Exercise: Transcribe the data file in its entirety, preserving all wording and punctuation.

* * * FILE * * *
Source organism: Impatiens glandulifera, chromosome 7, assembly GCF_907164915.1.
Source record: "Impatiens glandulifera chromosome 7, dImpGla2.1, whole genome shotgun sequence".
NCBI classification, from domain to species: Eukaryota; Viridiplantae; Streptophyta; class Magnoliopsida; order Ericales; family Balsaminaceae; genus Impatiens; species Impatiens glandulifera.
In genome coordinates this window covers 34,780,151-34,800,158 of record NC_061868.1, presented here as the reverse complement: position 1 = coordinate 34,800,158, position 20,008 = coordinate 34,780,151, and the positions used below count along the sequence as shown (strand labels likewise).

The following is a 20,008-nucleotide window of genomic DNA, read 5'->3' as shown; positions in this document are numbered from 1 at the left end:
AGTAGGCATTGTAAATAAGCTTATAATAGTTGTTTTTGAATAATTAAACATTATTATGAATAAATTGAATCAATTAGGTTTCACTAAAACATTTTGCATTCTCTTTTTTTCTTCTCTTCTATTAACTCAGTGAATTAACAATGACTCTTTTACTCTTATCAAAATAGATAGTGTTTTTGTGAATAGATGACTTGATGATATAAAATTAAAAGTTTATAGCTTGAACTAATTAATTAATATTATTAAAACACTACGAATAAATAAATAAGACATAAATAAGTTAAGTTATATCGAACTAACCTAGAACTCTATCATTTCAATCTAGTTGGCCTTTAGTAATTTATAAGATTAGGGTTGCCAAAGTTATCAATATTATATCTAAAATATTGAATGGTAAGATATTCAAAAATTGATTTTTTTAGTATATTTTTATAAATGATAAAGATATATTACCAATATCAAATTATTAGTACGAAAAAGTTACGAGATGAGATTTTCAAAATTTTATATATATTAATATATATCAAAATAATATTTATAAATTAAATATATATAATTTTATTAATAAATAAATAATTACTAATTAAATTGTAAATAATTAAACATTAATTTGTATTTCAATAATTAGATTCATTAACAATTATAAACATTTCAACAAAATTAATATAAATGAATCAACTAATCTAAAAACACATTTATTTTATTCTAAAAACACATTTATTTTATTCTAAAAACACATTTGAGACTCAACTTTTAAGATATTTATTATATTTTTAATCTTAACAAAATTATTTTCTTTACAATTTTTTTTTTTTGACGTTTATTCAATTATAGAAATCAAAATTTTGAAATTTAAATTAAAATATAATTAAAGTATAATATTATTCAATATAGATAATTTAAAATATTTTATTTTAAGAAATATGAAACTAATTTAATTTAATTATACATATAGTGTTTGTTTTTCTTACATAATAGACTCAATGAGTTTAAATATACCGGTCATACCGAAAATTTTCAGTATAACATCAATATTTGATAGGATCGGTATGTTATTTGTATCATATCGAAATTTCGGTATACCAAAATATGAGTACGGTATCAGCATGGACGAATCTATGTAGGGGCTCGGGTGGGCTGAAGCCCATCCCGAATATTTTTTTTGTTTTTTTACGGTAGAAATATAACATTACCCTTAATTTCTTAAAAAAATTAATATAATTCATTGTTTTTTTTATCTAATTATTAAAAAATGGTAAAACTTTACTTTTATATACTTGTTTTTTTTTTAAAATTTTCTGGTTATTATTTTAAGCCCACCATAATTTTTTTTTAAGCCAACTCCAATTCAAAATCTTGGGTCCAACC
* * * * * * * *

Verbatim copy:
Source organism: Impatiens glandulifera, chromosome 7, assembly GCF_907164915.1.
Source record: "Impatiens glandulifera chromosome 7, dImpGla2.1, whole genome shotgun sequence".
NCBI classification, from domain to species: Eukaryota; Viridiplantae; Streptophyta; class Magnoliopsida; order Ericales; family Balsaminaceae; genus Impatiens; species Impatiens glandulifera.
In genome coordinates this window covers 34,780,151-34,800,158 of record NC_061868.1, presented here as the reverse complement: position 1 = coordinate 34,800,158, position 20,008 = coordinate 34,780,151, and the positions used below count along the sequence as shown (strand labels likewise).

The following is a 20,008-nucleotide window of genomic DNA, read 5'->3' as shown; positions in this document are numbered from 1 at the left end:
AGTAGGCATTGTAAATAAGCTTATAATAGTTGTTTTTGAATAATTAAACATTATTATGAATAAATTGAATCAATTAGGTTTCACTAAAACATTTTGCATTCTCTTTTTTTCTTCTCTTCTATTAACTCAGTGAATTAACAATGACTCTTTTACTCTTATCAAAATAGATAGTGTTTTTGTGAATAGATGACTTGATGATATAAAATTAAAAGTTTATAGCTTGAACTAATTAATTAATATTATTAAAACACTACGAATAAATAAATAAGACATAAATAAGTTAAGTTATATCGAACTAACCTAGAACTCTATCATTTCAATCTAGTTGGCCTTTAGTAATTTATAAGATTAGGGTTGCCAAAGTTATCAATATTATATCTAAAATATTGAATGGTAAGATATTCAAAAATTGATTTTTTTAGTATATTTTTATAAATGATAAAGATATATTACCAATATCAAATTATTAGTACGAAAAAGTTACGAGATGAGATTTTCAAAATTTTATATATATTAATATATATCAAAATAATATTTATAAATTAAATATATATAATTTTATTAATAAATAAATAATTACTAATTAAATTGTAAATAATTAAACATTAATTTGTATTTCAATAATTAGATTCATTAACAATTATAAACATTTCAACAAAATTAATATAAATGAATCAACTAATCTAAAAACACATTTATTTTATTCTAAAAACACATTTATTTTATTCTAAAAACACATTTGAGACTCAACTTTTAAGATATTTATTATATTTTTAATCTTAACAAAATTATTTTCTTTACAATTTTTTTTTTTTGACGTTTATTCAATTATAGAAATCAAAATTTTGAAATTTAAATTAAAATATAATTAAAGTATAATATTATTCAATATAGATAATTTAAAATATTTTATTTTAAGAAATATGAAACTAATTTAATTTAATTATACATATAGTGTTTGTTTTTCTTACATAATAGACTCAATGAGTTTAAATATACCGGTCATACCGAAAATTTTCAGTATAACATCAATATTTGATAGGATCGGTATGTTATTTGTATCATATCGAAATTTCGGTATACCAAAATATGAGTACGGTATCAGCATGGACGAATCTATGTAGGGGCTCGGGTGGGCTGAAGCCCATCCCGAATATTTTTTTTGTTTTTTTACGGTAGAAATATAACATTACCCTTAATTTCTTAAAAAAATTAATATAATTCATTGTTTTTTTTATCTAATTATTAAAAAATGGTAAAACTTTACTTTTATATACTTGTTTTTTTTTTAAAATTTTCTGGTTATTATTTTAAGCCCACCATAATTTTTTTTTAAGCCAACTCCAATTCAAAATCTTGGGTCCAACC